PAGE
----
then pour in with vacuum on.

            Works great,

            Bryan.
          • johnmuzza
            ... (120mm ... I brought a filter from a crowd called Clarence Water Filters - they are in Yamba NSW. It filters down to 1 micron and leaves no yeast its
            Message 5 of 10 , May 2, 2007
              --- In Distillers@yahoogroups.com, "jrwme" <jrwme@...> wrote:
              >
              > I want to filter my wash before sending it to the still to remove the
              > yeast. I have constructed a buchner filter and vacume pump and I want
              > some advice on the correct filter medium / paper or other to use
              (120mm
              > diameter). I have tried coffee filters but the yeast goes straight
              > through :(
              >
              > I'm in Oz so please keep that in mind with respect to posible sources
              > of supply
              >
              > TIA
              >
              >
              > J
              >
              I brought a filter from a crowd called Clarence Water Filters - they
              are in Yamba NSW. It filters down to 1 micron and leaves no yeast its
              cravity feed and easy to use. I found them on Ebay

              John
            • KM Services
              Maybe I am jumping into the tread a little late in the piece, but why filter? If you have the patience and let your wash settle ( even use a turbo clearing
              Message 6 of 10 , May 2, 2007

                Maybe I am jumping into the tread a little late in the piece, but why filter? If you have the patience and let your wash settle ( even use a turbo clearing agent) then use a stripping run then slowly distil you will not get off tastes in my experience.

                 

                My pennies worth

                Cheers Ken Mc

                 

                --- In Distillers@yahoogro ups.com, "jrwme" <jrwme@...> wrote:

                >
                > I want to filter my wash before sending it to the still to remove the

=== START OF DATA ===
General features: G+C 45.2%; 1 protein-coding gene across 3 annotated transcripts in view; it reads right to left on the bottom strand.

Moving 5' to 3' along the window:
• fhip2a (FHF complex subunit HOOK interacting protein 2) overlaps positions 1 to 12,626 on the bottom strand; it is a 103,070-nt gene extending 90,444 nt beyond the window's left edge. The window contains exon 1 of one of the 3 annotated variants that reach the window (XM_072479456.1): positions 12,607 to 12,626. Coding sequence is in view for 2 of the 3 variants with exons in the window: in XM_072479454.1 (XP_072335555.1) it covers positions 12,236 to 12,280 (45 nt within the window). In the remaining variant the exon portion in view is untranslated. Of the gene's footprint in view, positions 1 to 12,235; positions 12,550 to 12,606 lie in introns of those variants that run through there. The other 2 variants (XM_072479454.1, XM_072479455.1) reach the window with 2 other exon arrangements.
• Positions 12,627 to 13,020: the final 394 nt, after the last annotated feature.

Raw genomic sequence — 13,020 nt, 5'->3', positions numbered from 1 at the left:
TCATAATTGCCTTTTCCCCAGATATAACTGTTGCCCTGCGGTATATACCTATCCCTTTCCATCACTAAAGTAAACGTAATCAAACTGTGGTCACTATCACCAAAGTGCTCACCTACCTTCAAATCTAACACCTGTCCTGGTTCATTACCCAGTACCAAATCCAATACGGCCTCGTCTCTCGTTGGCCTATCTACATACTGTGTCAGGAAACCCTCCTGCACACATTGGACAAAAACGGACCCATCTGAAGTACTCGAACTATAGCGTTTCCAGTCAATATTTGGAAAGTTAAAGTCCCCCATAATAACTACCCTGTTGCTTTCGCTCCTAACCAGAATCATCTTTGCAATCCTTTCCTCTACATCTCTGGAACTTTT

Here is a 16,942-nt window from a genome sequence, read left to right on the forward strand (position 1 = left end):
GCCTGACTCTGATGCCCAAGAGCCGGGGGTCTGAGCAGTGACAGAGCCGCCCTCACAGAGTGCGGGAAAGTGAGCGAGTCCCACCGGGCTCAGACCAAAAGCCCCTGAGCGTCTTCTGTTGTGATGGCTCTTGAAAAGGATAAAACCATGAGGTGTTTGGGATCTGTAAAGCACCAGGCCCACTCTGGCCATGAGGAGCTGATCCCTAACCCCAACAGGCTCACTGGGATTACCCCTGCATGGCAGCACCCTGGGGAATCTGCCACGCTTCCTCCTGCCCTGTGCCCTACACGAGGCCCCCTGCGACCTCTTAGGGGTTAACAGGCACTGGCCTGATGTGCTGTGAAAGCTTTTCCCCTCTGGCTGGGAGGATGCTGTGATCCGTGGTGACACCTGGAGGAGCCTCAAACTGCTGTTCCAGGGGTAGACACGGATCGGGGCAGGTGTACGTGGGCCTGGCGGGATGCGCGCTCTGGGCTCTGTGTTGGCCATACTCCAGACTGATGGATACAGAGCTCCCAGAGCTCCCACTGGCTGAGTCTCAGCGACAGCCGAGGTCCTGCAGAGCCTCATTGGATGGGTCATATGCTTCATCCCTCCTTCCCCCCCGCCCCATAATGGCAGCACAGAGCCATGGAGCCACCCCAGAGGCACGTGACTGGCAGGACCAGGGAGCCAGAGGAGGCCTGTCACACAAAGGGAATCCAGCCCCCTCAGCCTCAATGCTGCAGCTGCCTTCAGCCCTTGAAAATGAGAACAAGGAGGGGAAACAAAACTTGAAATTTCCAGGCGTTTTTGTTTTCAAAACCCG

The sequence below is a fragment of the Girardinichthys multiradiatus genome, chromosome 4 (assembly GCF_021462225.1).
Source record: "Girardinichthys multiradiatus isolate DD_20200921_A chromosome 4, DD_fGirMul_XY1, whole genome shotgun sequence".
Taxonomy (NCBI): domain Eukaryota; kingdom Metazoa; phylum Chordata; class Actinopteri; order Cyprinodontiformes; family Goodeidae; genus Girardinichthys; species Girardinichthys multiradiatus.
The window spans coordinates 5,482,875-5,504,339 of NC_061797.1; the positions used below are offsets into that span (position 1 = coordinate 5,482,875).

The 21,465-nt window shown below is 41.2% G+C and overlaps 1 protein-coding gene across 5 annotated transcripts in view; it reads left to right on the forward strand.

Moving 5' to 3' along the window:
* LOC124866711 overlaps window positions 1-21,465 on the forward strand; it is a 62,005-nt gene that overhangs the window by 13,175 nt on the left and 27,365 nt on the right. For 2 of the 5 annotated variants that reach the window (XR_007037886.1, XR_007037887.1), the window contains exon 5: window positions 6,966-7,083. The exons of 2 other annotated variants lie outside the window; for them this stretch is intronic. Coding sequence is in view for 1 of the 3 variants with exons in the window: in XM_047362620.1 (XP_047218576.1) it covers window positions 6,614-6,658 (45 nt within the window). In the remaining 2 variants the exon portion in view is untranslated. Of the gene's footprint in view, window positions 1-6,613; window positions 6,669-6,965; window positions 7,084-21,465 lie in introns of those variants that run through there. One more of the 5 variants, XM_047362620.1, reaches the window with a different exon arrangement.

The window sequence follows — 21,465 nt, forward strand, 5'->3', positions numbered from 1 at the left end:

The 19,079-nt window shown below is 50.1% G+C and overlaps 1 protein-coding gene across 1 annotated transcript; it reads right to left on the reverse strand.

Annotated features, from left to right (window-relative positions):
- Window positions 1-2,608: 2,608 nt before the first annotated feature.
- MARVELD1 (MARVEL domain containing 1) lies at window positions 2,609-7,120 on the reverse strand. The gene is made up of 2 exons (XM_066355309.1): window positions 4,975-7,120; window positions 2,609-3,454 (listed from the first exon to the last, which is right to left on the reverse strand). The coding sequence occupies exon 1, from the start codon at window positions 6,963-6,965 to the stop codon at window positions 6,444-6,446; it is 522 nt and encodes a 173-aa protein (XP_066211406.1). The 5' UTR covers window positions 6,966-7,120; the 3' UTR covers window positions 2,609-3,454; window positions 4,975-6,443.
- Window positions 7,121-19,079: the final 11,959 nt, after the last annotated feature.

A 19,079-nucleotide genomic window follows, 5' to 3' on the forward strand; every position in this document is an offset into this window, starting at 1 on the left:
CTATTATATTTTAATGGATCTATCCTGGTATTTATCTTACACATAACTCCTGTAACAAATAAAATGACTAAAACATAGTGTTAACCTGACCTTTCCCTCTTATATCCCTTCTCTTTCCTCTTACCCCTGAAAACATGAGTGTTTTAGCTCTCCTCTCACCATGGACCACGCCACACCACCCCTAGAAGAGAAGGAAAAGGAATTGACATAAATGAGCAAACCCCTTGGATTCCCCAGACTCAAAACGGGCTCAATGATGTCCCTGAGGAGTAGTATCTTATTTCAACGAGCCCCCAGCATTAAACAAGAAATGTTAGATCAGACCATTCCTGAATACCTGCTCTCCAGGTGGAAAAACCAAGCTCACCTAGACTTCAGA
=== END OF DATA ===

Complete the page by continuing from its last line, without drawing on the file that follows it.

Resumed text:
> yeast. I have constructed a buchner filter and vacume pump and I want
                > some advice on the correct filter medium / paper or other to use
                (120mm
                > diameter). I have tried coffee filters but the yeast goes straight
                > through :(
                >
                > I'm in Oz so please keep that in mind with respect to posible sources
                > of supply
                >
                > TIA
                >
                >
                > J
                >
                I brought a filter from a crowd called Clarence Water Filters - they
                are in Yamba NSW. It filters down to 1 micron and leaves no yeast its
                cravity feed and easy to use. I found them on Ebay

                John

              • jrwme
                ... Yes I know of these people but I could not find a gravity feed 1 micron system. Any details regards name/model no etc? J
                Message 7 of 10 , May 2, 2007
                  > I brought a filter from a crowd called Clarence Water Filters - they
                  > are in Yamba NSW. It filters down to 1 micron and leaves no yeast its
                  > cravity feed and easy to use. I found them on Ebay
                  >
                  > John
                  >

                  Yes I know of these people but I could not find a gravity feed 1 micron
                  system. Any details regards name/model no etc?

                  J
                • johnmuzza
                  ... they ... its ... micron ... The Ebay item number is 170108191837 Described as Home Brew Beer Filter and Washable Cartridge. Gravity or low pressure filter
                  Message 8 of 10 , May 2, 2007
                    --- In Distillers@yahoogroups.com, "jrwme" <jrwme@...> wrote:
                    >
                    >
                    > > I brought a filter from a crowd called Clarence Water Filters -
                    they
                    > > are in Yamba NSW. It filters down to 1 micron and leaves no yeast
                    its
                    > > cravity feed and easy to use. I found them on Ebay
                    > >
                    > > John
                    > >
                    >
                    > Yes I know of these people but I could not find a gravity feed 1
                    micron
                    > system. Any details regards name/model no etc?
                    >
                    > J
                    >
                    The Ebay item number is 170108191837
                    Described as Home Brew Beer Filter and Washable Cartridge. Gravity or
                    low pressure filter with 1 micron pleaterd washable filter. See thru
                    housing with 3/4" BSP ports. Good luck

                    John